Background: Approximately 15% of all breast cancers occur in women with a family history of breast cancer, but for whom no causative hereditary gene mutation has been found. Screening guidelines for women with familial risk of breast cancer differ between countries. We did a randomised controlled trial (FaMRIsc) to compare MRI screening with mammography in women with familial risk.
Methods: In this multicentre, randomised, controlled trial done in 12 hospitals in the Netherlands, women were eligible to participate if they were aged 30-55 years and had a cumulative lifetime breast cancer risk of at least 20% because of a familial predisposition, but were BRCA1, BRCA2, and TP53 wild-type. Participants who were breast-feeding, pregnant, had a previous breast cancer screen, or had a previous a diagnosis of ductal carcinoma in situ were eligible, but those with a previously diagnosed invasive carcinoma were excluded. Participants were randomly allocated (1:1) to receive either annual MRI and clinical breast examination plus biennial mammography (MRI group) or annual mammography and clinical breast examination (mammography group). Randomisation was done via a web-based system and stratified by centre. Women who did not provide consent for randomisation could give consent for registration if they followed either the mammography group protocol or the MRI group protocol in a joint decision with their physician. Results from the registration group were only used in the analyses stratified by breast density. Primary outcomes were number, size, and nodal status of detected breast cancers. Analyses were done by intention to treat. This trial is registered with the Netherlands Trial Register, number NL2661.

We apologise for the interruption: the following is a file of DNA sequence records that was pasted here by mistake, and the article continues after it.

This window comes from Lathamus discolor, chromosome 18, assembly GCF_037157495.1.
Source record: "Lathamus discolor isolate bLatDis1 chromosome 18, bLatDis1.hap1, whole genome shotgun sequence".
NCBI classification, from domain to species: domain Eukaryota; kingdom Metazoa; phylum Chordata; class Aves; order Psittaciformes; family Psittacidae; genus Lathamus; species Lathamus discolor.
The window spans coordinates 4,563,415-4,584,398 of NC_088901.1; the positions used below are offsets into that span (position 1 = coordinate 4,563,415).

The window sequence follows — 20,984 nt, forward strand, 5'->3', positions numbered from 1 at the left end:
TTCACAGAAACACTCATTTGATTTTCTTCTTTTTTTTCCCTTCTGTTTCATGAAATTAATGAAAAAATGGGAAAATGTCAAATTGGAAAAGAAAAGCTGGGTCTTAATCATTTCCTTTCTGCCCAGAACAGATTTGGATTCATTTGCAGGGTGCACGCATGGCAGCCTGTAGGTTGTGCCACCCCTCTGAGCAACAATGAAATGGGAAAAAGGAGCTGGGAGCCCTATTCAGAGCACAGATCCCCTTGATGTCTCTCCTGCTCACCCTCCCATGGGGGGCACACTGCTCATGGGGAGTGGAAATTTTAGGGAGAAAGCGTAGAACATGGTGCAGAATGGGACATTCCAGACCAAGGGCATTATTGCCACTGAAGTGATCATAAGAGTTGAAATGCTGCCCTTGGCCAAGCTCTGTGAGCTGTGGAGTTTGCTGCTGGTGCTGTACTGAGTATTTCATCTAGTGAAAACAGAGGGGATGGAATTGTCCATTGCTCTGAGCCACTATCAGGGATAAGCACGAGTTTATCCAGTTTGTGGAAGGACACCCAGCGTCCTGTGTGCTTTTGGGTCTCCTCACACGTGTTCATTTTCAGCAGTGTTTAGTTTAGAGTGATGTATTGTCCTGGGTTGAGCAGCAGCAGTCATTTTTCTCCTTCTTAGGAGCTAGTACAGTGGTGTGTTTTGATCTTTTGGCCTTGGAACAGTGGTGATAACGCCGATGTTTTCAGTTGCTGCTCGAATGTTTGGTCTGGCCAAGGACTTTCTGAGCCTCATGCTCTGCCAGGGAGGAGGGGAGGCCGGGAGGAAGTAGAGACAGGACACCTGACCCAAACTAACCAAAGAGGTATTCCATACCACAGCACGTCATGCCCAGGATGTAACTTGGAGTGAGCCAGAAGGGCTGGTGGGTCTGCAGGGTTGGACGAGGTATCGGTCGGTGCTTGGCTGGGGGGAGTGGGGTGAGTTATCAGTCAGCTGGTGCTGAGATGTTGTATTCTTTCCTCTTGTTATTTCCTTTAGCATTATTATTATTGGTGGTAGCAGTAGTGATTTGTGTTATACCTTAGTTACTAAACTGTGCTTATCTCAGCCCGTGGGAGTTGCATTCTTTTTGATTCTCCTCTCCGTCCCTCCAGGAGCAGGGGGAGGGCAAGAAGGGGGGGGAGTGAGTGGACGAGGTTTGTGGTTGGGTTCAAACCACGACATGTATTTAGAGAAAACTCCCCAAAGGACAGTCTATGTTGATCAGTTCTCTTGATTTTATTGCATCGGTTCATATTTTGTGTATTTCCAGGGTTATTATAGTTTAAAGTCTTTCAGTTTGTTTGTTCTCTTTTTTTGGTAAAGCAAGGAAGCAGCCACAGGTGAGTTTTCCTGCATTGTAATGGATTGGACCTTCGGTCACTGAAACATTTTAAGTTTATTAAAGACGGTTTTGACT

Findings: Between Jan 1, 2011, and Dec 31, 2017, 1355 women provided consent for randomisation and 231 for registration. 675 of 1355 women were randomly allocated to the MRI group and 680 to the mammography group. 218 of 231 women opting to be in a registration group were in the mammography registration group and 13 were in the MRI registration group. The mean number of screening rounds per woman was 4·3 (SD 1·76). More breast cancers were detected in the MRI group than in the mammography group (40 vs 15; p=0·0017). Invasive cancers (24 in the MRI group and eight in the mammography group) were smaller in the MRI group than in the mammography group (median size 9 mm [5-14] vs 17 mm [13-22]; p=0·010) and less frequently node positive (four [17%] of 24 vs five [63%] of eight; p=0·023). Tumour stages of the cancers detected at incident rounds were significantly earlier in the MRI group (12 [48%] of 25 in the MRI group vs one [7%] of 15 in the mammography group were stage T1a and T1b cancers; one (4%) of 25 in the MRI group and two (13%) of 15 in the mammography group were stage T2 or higher; p=0·035) and node-positive tumours were less frequent (two [11%] of 18 in the MRI group vs five [63%] of eight in the mammography group; p=0·014). All seven tumours stage T2 or higher were in the two highest breast density categories (breast imaging reporting and data system categories C and D; p=0·0077) One patient died from breast cancer during follow-up (mammography registration group).
Interpretation: MRI screening detected cancers at an earlier stage than mammography. The lower number of late-stage cancers identified in incident rounds might reduce the use of adjuvant chemotherapy and decrease breast cancer-related mortality. However, the advantages of the MRI screening approach might be at the cost of more false-positive results, especially at high breast density.
Funding: Dutch Government ZonMw, Dutch Cancer Society, A Sister's Hope, Pink Ribbon, Stichting Coolsingel, J&T Rijke Stichting.
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